*** caught segfault ***
address (nil), cause 'memory not mapped'
Traceback:
1: .Call(C_RODBCGetInfo, attr(stat, "handle_ptr"))
2: odbcDriverConnect(st)
3: tdConnect("testdsn", uid = "ak", pwd = "ak1", database = "ak", dType = "odbc")

I am proposing an alternative way to connect to Teradata in R via teradataR, by using JODBC.

I am assuming the package teradataR v.1.1.0 is installed in your Linux R installation by following the instruction steps 1, 2, 6, 7, and 8 of the main post. Here is how to proceed further:

1. Load the RJDBC library:

> library(RJDBC)
Loading required package: DBI
Loading required package: rJava

If the library loaded well, proceed to step 2. Otherwise, if R produces the following error when loading RJDBC, then continue with the present step 1.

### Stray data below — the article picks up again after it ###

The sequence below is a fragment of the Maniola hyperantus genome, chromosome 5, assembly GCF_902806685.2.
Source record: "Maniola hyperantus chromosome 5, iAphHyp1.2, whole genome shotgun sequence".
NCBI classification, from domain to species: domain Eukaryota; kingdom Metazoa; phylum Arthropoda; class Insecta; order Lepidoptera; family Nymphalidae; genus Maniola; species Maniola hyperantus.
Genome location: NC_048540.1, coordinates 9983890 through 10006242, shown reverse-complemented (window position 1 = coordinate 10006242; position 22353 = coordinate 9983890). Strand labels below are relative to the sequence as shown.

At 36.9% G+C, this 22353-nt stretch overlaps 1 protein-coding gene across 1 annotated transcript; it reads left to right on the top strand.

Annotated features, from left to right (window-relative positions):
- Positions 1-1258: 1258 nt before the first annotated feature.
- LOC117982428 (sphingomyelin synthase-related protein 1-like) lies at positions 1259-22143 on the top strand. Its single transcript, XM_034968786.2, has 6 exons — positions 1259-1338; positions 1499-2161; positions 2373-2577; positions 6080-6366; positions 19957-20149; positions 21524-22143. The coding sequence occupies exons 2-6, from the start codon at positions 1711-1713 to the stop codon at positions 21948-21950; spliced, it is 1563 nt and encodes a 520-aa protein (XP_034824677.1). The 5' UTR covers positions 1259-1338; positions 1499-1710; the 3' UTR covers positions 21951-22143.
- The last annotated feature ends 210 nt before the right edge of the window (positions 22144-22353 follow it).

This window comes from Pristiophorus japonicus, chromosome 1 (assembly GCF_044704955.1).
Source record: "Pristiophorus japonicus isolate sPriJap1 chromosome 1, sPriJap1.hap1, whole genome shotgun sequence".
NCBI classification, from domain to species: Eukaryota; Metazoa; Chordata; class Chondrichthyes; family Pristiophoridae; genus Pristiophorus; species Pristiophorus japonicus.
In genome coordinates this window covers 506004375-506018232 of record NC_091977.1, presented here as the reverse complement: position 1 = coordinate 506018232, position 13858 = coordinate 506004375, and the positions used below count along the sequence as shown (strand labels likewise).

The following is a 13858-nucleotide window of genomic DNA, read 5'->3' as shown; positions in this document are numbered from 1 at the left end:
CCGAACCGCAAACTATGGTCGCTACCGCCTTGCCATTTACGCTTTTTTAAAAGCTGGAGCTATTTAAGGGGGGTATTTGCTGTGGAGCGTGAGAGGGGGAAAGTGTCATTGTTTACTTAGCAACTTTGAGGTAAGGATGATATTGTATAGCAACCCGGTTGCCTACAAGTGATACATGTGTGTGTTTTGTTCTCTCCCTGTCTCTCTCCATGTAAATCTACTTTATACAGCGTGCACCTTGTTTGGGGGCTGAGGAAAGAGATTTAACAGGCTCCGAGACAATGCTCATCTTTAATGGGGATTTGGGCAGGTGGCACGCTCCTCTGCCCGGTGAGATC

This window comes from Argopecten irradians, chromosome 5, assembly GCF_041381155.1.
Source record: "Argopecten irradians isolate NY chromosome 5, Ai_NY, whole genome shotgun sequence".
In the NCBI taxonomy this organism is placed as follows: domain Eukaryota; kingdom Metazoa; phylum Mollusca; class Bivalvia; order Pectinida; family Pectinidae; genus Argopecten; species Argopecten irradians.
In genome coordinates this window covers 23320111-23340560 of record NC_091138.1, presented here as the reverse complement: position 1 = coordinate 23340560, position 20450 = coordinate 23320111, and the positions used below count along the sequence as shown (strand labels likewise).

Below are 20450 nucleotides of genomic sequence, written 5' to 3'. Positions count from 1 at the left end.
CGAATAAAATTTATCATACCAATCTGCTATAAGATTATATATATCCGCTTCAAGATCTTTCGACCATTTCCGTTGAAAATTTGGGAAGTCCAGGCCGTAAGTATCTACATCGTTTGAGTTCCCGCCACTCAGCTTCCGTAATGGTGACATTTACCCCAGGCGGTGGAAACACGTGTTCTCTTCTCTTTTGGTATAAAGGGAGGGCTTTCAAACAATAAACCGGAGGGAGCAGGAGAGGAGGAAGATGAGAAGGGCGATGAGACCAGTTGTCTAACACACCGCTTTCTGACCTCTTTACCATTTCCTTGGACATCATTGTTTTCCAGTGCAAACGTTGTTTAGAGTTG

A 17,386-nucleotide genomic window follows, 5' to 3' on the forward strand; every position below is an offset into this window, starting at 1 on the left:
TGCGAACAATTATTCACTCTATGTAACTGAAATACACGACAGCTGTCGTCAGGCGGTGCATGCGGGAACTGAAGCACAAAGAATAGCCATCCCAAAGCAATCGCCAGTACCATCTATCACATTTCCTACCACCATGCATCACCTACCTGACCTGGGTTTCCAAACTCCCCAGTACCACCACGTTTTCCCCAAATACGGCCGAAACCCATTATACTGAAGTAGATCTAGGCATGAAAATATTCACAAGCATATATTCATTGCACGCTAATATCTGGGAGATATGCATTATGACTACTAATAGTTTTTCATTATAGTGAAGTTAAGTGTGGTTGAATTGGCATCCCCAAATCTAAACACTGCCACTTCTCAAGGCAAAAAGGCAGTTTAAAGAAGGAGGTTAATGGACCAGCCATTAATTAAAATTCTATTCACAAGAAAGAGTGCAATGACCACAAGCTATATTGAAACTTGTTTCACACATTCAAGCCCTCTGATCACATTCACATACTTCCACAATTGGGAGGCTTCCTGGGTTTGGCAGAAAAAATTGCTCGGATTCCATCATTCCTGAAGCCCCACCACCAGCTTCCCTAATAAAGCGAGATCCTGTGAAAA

Error : .onLoad failed in loadNamespace() for 'rJava', details:
call: dyn.load(file, DLLpath = DLLpath, ...)
error: unable to load shared object '/usr/lib64/R/library/rJava/libs/rJava.so':
libjvm.so: cannot open shared object file: No such file or directory
Error: package ‘rJava’ could not be loaded

To resolve the above error, add the following line in your .bashrc file in your home directory:

export LD_LIBRARY_PATH=$LD_LIBRARY_PATH:/opt/teradata/jvm64/jre7/jre/lib/amd64/server

Log out and log into your Linux account for the change to take effect.

Then start R and load anew the RJDBC library:

> library(RJDBC)
Loading required package: DBI
Loading required package: rJava

No errors should appear this time.

2. Load teradataR:

> library(teradataR)